When he was hired in January, Todd Graham energized the Pitt fan base by bringing in his new, high-octane, high-scoring offensive attack, one that exists at the opposite end of the spectrum from Dave Wannstedt's pro-style approach. Graham promised yards and points in bunches, predicting fans wouldn't be able to sit down in their seats at Heinz Field.
Still, the question remains of just how potent this offense will be during the 2011 season. Despite the changes, the Pitt players show confidence in the new system.
"Barack Obama said it, there's nothing wrong with change," junior running back Ray Graham said with a laugh. "I think that's a good thing. Nothing against the pro-style offense, but I think the spread with the weapons that we have will be good. With a lot of people out there, we can get a lot of people the ball."
At this time last season, the Panthers were preparing to run Dave Wannstedt's slow and methodical pro-style offense. But following a tri-share of the Big East crown and two coaching changes, the Panthers are now running a high-octane, no-huddle offense.
Pitt used this summer to hammer down the offense's core principles to start camp ahead of the game. The Panthers have also conquered a rigorous, summer workout program to prepare for the physical demands of a no-huddle attack.
"It's kind of been a complete 360," junior receiver Mike Shanahan said of this season's different approach.
The approach means nothing if this offense can't produce on the field. Todd Graham has shown the ability to help offenses thrive.
In his first year at Rice, the Owls averaged five more points per game and reached a bowl for the first time in 45 years. The next year at Tulsa, he increased the offensive production with almost 12 more points per game and 140 more total offensive yards per contest.
Despite the differences in philosophies, certain principles remain the same from the pro-style to the no-huddle.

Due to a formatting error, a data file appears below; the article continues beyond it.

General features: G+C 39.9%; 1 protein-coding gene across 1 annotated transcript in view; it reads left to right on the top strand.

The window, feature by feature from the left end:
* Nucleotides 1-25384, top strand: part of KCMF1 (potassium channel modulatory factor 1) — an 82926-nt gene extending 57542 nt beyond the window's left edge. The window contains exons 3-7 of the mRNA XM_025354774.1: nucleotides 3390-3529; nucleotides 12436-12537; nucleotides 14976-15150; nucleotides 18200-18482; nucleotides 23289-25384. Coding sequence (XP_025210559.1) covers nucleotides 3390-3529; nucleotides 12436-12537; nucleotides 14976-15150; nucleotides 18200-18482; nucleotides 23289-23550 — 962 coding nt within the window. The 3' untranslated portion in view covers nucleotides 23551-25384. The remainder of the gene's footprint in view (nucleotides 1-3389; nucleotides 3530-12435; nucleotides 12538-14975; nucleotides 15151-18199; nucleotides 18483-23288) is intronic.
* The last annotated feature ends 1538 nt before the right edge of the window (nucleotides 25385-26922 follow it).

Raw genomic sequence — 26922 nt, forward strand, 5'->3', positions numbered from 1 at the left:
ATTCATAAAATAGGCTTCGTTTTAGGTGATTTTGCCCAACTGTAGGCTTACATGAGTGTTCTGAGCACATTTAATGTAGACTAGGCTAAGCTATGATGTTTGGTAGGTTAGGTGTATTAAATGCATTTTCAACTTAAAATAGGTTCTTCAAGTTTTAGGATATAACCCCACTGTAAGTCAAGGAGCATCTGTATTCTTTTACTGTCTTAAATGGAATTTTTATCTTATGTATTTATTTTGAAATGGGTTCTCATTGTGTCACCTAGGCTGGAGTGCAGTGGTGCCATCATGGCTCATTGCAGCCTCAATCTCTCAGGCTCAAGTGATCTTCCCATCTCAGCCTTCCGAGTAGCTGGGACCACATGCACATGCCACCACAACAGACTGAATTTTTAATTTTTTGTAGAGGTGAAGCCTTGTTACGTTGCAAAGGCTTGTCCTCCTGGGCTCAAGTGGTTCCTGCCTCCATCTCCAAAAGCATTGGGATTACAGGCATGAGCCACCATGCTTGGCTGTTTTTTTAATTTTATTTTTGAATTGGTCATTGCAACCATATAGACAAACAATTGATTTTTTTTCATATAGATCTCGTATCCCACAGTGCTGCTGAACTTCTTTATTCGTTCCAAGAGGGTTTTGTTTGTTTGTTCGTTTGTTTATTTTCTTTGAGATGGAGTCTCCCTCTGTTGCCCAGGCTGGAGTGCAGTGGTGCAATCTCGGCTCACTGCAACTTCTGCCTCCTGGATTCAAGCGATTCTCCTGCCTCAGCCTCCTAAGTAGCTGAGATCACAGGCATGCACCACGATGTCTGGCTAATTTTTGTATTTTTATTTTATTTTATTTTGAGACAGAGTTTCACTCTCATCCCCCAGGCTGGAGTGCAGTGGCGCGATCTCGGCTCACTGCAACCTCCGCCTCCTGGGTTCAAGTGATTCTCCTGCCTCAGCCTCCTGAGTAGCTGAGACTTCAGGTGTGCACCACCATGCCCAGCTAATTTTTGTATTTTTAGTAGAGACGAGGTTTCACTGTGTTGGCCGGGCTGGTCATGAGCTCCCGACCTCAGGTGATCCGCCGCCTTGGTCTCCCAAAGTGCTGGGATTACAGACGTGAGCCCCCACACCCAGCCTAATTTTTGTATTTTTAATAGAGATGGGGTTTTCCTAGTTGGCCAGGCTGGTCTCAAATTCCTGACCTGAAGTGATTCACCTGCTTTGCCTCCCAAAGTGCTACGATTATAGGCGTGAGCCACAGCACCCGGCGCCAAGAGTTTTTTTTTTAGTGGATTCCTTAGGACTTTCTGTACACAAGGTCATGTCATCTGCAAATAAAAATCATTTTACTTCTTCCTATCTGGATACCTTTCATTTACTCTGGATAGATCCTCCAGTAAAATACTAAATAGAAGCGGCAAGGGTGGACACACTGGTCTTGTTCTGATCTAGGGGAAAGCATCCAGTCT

"We're still going to run the ball. We're still going to run the power," senior lineman Chris Jacobson said. "It's not just a spread offense, but it is an upbeat tempo."
The offense also wants to be able to alleviate pressure on the defense. Too many times last season, Pitt's defense was left out to dry by an anemic offense, and the Panthers suffered being unable to keep up with the scoring of other teams.
This season, Pitt wants to put pressure on their opponent to stay close to this high-powered offensive attack.
"We scored last year, but not enough," junior quarterback Tino Sunseri said. "We want to take some pressure off the defense and force a little bit of pressure on the (opposing) offense. We want to make sure they know we're going to be going down the field, scoring points, and they'll have to keep up with us."
The Panthers won't know exactly how this offense will run until they line up against Buffalo on Sept. 3. Pitt is using training camp to tweak and add to the base offense, but there's no shortage of confidence from the players.
The players believe they have what it takes to make this offense go. Sunseri is a solid quarterback and has weapons around him to make big plays this season. The Panthers have the ability to put up big numbers, and the players believe they can.
"I have faith in all my teammates and the coaches too that we can put a special season together," Shanahan said. "We have a ton of potential. We have a lot of playmakers at running back, receiver and tight end. We just have to keep executing, and the sky's the limit for us really."